Sunday, 23 September 2012

Pushing Back Against The Tide Of Trash

NOT EVERY WEST COAST scene makes a pretty picture, especially when garbage floats into view. It would be much worse, however, were it not for eco-friendly folk like those who volunteer their time and skills through the Great Canadian Shoreline Cleanup initiative.

A small group at the Vancouver Aquarium in BC sparked the event in 1994 and inspired the nation to subsequently evaluate and pick up the litter less responsible people leave behind at beaches from coast to coast.

While some wearing rubber suits searched the water under the Crescent Beach pier on Saturday ...

others wore rubber boots and waded along the water's edge.

This volunteer said she found hundreds of cigarette butts lodged into the wooden planks of the pier. Many hundreds of food wrappers, plastic bottles and bags harmful to wildlife were also fished out of the area.

Not all debris is intentional or carelessly placed on our shores. Accidents and natural disasters play a significant role and what happens in one part of the world affects another. It is estimated that the tsunami that tragically struck Japan in 2011 swept up to 25 million tons of debris into our oceans. As much as 1.5 million tons of this could wash up on BC shores and future cleanups will be needed. Information on how to help can be found here.

To explore sights from around the globe, link to Our World at the sidebar.

Copyright by Penelope Puddlisms

See more BC scenes at Penelope Puddlisms: BC Life Is A Whale Of A Ride.


  1. Nice series - where would we be without volunteers. And yes, this crew is going to be busy in the future.

  2. Great post. Beautiful sequence of shots minus the trash. I always try to pick up litter when I'm walking

  3. Thank goodness for people who clean up other people's messes! Even nicer that they volunteer to do it.

  4. Encouraging that the trash gets picked up! Too bad others continue to litter.

  5. Some people really deserve a medal for their services to the natural world.

  6. How blessed we are to have so many wonderful people giving of their time and energy to keep others messes picked up in order for us to keep our beaches, rivers etc. clean!! Wonderful post for the day!!

  7. Wonderful where alike is happening. Over here, well, certainly a reason why I do not go to swim near anymore.

    Please have a good Tuesday.

    daily athens photo

  8. Thanks for posting this, Penelope! In trying to be positive, sometimes, we miss an opportunity to thank those who do their best for this planet and the life on it. I admit that I feel sad, perplexed, and yes.. angry.. that some seem not to care about the suffering they cause. A terrible mixture of garbage arrives at the edge of False Creek every time the tide comes in. I guess all we can do is spread the word (as you have done), help out when we can (as I'm sure you do), and hope the litterers will eventually "get" the message.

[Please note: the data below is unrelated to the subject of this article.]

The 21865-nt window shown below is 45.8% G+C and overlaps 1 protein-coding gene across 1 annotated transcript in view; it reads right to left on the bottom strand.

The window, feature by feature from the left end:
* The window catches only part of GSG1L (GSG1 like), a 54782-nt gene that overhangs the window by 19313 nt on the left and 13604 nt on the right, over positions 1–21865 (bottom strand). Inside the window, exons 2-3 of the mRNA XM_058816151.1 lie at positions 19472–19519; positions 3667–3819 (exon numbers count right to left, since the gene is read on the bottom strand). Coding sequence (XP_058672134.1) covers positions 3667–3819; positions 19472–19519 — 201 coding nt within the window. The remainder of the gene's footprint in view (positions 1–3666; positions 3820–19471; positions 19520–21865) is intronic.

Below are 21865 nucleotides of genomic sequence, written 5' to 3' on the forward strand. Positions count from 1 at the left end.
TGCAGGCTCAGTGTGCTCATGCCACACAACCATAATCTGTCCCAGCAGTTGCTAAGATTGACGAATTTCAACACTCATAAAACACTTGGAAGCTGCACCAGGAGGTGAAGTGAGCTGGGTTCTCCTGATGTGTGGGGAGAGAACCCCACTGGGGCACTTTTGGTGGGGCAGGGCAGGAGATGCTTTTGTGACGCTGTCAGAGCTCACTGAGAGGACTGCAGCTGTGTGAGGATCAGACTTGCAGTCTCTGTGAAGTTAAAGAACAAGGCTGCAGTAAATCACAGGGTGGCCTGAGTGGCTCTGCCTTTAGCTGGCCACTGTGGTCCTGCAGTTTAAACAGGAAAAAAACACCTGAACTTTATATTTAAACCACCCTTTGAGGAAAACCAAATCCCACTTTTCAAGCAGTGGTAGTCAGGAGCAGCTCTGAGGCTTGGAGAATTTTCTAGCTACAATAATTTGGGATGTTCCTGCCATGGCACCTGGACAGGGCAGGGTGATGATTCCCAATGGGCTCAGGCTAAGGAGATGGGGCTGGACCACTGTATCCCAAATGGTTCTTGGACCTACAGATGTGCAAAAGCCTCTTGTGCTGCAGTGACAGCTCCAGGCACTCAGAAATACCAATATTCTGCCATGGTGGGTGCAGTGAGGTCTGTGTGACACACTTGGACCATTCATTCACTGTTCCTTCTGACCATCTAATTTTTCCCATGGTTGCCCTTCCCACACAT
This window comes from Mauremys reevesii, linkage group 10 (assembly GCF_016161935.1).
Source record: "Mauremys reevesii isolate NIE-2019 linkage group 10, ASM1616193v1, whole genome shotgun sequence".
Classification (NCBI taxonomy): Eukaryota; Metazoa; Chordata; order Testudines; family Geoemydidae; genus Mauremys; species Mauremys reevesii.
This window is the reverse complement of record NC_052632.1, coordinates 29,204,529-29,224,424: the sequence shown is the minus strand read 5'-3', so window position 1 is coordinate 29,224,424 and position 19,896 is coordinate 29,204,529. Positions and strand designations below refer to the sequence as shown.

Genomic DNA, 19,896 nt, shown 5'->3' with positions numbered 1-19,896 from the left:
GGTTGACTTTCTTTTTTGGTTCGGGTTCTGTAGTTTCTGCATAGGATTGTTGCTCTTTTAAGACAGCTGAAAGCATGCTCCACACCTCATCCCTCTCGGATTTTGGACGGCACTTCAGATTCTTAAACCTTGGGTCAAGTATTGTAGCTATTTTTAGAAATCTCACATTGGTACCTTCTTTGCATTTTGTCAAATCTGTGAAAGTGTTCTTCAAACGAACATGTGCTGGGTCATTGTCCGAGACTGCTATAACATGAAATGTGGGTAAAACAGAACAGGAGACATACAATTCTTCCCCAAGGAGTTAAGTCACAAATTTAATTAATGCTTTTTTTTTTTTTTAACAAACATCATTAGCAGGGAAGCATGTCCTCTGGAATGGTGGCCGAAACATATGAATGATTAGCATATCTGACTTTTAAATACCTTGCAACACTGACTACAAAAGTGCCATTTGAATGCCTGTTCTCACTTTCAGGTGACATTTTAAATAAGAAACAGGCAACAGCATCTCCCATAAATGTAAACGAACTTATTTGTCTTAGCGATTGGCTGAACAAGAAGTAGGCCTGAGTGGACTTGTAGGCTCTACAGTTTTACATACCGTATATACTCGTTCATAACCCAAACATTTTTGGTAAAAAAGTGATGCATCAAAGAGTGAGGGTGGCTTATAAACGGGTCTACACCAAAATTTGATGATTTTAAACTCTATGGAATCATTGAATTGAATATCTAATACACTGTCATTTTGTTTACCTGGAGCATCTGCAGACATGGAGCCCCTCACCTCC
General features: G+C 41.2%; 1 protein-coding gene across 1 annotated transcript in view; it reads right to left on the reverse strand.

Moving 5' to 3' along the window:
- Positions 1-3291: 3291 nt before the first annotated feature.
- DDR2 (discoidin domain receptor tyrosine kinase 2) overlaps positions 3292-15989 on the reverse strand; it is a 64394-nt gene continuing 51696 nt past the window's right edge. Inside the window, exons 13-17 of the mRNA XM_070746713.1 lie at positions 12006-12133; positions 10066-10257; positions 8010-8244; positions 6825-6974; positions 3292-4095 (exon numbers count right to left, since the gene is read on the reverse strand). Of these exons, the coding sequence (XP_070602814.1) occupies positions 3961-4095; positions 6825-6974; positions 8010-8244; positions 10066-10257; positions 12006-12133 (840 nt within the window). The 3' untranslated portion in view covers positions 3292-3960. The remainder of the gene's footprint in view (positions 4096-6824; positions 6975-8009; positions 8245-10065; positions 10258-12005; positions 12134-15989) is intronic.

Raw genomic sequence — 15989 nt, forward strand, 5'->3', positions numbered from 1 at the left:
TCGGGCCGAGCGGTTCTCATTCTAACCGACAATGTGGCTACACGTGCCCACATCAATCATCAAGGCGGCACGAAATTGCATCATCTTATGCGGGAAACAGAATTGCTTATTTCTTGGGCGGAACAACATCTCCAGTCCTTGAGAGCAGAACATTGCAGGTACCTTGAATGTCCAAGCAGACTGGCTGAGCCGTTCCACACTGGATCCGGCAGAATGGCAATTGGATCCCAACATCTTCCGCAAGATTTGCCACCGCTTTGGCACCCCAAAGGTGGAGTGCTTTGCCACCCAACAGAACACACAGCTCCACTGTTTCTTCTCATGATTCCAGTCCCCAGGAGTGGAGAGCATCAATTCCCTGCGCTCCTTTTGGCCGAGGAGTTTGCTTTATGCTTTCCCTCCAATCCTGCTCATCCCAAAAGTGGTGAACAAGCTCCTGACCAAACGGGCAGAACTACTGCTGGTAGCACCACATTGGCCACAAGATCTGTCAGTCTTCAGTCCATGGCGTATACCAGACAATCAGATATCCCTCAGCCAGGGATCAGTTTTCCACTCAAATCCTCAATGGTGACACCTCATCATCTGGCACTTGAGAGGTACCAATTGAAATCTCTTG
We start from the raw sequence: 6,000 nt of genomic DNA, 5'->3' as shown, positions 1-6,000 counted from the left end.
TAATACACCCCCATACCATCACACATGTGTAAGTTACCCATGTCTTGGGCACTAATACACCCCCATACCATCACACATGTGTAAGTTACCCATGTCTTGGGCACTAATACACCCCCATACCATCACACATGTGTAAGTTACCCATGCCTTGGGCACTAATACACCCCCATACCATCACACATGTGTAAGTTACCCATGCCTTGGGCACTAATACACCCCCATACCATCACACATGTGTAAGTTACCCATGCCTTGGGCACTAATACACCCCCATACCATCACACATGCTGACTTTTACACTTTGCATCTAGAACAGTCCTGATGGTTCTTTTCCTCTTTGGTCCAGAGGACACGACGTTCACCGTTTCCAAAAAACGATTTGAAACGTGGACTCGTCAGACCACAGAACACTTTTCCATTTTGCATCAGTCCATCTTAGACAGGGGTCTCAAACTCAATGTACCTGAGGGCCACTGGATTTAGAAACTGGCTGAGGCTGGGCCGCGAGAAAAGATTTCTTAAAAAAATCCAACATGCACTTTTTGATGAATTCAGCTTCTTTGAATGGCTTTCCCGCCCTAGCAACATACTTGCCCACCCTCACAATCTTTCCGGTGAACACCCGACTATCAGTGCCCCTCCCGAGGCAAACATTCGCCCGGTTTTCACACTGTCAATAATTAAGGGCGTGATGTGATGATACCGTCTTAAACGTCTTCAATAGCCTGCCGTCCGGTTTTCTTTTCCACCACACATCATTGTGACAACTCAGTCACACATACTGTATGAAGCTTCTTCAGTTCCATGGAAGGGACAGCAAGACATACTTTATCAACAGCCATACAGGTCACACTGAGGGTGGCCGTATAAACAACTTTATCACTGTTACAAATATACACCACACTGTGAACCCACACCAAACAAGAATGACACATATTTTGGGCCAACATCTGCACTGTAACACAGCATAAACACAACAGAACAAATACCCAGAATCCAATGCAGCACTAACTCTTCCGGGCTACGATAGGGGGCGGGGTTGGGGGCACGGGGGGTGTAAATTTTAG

9. Good for those volunteers. It drives me crazy when I'm hiking in our beautiful mountains and find trash left by idiots.

    All those yellow trees on my blog were actually aspen, they grow like (beautiful) weeds here. Literally - plant one and five years later you've got a dozen and you're mowing down shoots in the lawn every summer!

  10. It's a wonderful program, they do great work..

    Could you imagine if no one cleaned up?

    Jen @ Muddy Boot Dreams

  11. They are wonderful people!! Persons who threw away garbage might think "not a big matter". But as they say, many sands will sink a ship, small things are accumulated and get a big matter.
    I have read and heard the huge debris as the result of Tsunami on March 11, 2011 are reaching to beautiful shores of the countries. I feel very sorry and sad. The precious memories which had belonged to the victims have ended up being big debris, and have troubled people.

    Have a great week.

  12. Hi snowwhite, It is incredibly sad that these precious memories and personal possessions were left to flounder in the sea because of the tsunami. These things coming to the shores of strangers will be greeted with understanding and remind us all of how fragile life is and also resilient.

  13. We can’t thank enough to those who clear beach, sea, or woodland, of litter. In Japan, some municipalities are taking measures. For example, they turned a river bank to flower fields to stop illegal dumping.

    I heard a football was set adrift by the tsunami that hit Japan over a year ago, and washed ashore in Alaska. It was identified thanks to the name written on it.

  14. Wonderful people in that clean up group!! Boom & Gary of the Vermilon River, Canada.


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